Vice: I’m curious as to how the writing process for Bloom County worked. Did you always know where you were heading, or was there an element of discovery as you wrote? Did you think in terms of seasons, sort of like television writing?
Berkeley Breathed: Your question presumes a reality so distant from the experience that any questions about process are meaningless—but perfectly reasonable. The problem is that you’re asking a guy who didn’t think of any individual strip or story line longer than it takes to read this sentence. I drew in a manic, sweat-flinging state of deadline panic EVERY week. Not most weeks. EVERY week. For ten years. I drew what occurred to me as I stared at the same blank strips I’d been watching for six days, and only because the plane that would deliver them to my syndicate editor was due to take off at 5:30 AM, about seven hours from that moment.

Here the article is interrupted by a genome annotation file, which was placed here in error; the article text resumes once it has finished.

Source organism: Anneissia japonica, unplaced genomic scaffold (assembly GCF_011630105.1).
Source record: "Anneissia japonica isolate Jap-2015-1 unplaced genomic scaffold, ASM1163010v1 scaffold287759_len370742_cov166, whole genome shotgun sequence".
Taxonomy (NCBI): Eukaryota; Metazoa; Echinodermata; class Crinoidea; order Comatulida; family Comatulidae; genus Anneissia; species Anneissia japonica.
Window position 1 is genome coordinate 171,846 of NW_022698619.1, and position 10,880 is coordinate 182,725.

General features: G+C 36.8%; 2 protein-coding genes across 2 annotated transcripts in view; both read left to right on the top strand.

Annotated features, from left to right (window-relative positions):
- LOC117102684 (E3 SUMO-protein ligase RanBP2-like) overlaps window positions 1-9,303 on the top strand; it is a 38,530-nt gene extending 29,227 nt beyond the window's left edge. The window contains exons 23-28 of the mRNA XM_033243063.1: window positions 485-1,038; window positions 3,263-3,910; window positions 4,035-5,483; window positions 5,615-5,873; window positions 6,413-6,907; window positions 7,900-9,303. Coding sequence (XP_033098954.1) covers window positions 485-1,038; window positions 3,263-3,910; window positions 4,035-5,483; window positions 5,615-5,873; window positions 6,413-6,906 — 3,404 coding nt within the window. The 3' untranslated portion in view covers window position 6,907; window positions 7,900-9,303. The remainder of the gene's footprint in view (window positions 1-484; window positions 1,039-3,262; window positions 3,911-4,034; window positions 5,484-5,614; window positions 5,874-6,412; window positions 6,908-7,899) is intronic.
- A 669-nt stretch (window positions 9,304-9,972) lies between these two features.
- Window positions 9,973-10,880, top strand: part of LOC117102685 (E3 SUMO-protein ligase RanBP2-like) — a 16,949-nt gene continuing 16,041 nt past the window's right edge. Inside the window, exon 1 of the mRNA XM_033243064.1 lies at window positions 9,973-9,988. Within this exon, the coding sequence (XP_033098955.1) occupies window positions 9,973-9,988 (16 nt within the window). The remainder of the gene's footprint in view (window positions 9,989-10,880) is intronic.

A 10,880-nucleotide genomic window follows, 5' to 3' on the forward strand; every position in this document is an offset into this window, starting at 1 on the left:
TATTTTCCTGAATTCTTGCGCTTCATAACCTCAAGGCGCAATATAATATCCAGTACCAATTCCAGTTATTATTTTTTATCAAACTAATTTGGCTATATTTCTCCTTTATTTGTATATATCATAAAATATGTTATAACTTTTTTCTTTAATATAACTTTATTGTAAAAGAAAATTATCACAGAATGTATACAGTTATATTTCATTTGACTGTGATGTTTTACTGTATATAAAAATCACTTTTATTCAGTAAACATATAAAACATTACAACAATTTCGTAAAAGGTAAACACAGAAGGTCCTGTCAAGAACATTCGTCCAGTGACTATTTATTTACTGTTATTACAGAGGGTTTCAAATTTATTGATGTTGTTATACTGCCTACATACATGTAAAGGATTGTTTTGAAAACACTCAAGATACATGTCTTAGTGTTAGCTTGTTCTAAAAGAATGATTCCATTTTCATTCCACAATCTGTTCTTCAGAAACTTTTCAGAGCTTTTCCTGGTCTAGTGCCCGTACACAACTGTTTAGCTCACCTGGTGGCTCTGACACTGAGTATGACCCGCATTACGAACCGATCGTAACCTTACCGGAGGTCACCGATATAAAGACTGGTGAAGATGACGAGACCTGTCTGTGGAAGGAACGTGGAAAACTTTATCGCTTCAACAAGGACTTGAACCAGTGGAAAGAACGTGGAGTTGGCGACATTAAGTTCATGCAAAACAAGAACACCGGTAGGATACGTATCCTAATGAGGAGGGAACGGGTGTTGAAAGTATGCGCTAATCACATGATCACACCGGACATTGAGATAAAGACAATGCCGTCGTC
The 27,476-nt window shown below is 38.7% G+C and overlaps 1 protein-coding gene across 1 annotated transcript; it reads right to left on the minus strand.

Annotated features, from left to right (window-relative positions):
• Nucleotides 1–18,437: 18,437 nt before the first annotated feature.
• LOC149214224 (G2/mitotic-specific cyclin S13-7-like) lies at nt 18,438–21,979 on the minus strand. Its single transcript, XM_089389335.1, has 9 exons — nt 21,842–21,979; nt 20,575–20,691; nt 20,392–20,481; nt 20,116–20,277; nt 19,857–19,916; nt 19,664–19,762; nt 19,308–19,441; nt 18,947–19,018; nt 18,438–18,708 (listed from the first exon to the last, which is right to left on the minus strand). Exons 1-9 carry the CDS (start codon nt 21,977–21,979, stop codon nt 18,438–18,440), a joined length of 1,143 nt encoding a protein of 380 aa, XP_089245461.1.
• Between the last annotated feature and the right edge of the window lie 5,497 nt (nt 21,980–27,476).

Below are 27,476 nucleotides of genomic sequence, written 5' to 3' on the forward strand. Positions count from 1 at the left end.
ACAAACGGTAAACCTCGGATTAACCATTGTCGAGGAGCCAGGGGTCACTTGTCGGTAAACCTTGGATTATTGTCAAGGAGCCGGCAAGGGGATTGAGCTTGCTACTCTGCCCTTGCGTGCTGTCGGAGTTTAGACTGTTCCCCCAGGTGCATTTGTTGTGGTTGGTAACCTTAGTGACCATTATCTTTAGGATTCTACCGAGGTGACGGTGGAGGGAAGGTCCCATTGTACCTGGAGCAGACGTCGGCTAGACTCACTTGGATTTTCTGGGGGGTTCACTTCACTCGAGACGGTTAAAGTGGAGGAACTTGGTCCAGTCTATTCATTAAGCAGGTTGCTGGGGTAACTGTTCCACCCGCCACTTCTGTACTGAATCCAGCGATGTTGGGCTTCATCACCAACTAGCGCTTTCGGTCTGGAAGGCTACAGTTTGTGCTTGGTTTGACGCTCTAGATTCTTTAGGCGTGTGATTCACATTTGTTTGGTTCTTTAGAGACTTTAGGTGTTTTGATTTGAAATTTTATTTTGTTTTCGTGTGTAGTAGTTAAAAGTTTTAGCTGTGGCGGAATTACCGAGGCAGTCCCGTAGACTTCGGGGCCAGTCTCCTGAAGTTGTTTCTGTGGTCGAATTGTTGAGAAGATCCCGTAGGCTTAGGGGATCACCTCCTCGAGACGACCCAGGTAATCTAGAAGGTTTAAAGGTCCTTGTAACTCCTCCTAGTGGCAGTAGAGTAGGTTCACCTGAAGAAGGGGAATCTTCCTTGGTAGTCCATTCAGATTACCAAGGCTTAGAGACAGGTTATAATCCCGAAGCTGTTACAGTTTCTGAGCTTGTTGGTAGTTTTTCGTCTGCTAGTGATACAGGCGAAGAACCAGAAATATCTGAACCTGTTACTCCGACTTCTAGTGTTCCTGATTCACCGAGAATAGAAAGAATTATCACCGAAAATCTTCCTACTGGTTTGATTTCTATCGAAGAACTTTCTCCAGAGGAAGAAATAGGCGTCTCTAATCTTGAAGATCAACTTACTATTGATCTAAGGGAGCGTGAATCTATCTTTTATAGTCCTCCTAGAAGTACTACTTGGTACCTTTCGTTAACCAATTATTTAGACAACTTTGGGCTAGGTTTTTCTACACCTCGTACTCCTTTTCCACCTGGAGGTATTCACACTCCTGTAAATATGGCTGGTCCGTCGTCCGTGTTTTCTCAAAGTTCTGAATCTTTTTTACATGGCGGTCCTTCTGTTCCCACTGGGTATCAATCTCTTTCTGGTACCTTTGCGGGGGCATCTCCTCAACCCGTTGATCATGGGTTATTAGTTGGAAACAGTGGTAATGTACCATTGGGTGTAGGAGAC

This is not how a comic strip should be drawn. This is not how ANY deadline should be handled by any reasonable, conscientious, grown-up professional. But as I wasn’t, they weren’t. The flip side of that confessional coin is that Bloom County would not have been what it was—whatever it was—if I’d been that thing I just described. It was art and writing born of chaos. It was the poison the madness needed. The new book—with all the chaos intact and not edited out, as it was in books before—shows that rather intriguingly.
Monday, February 01, 2010
Great Interview with Berkley Breathed
Read the whole thing.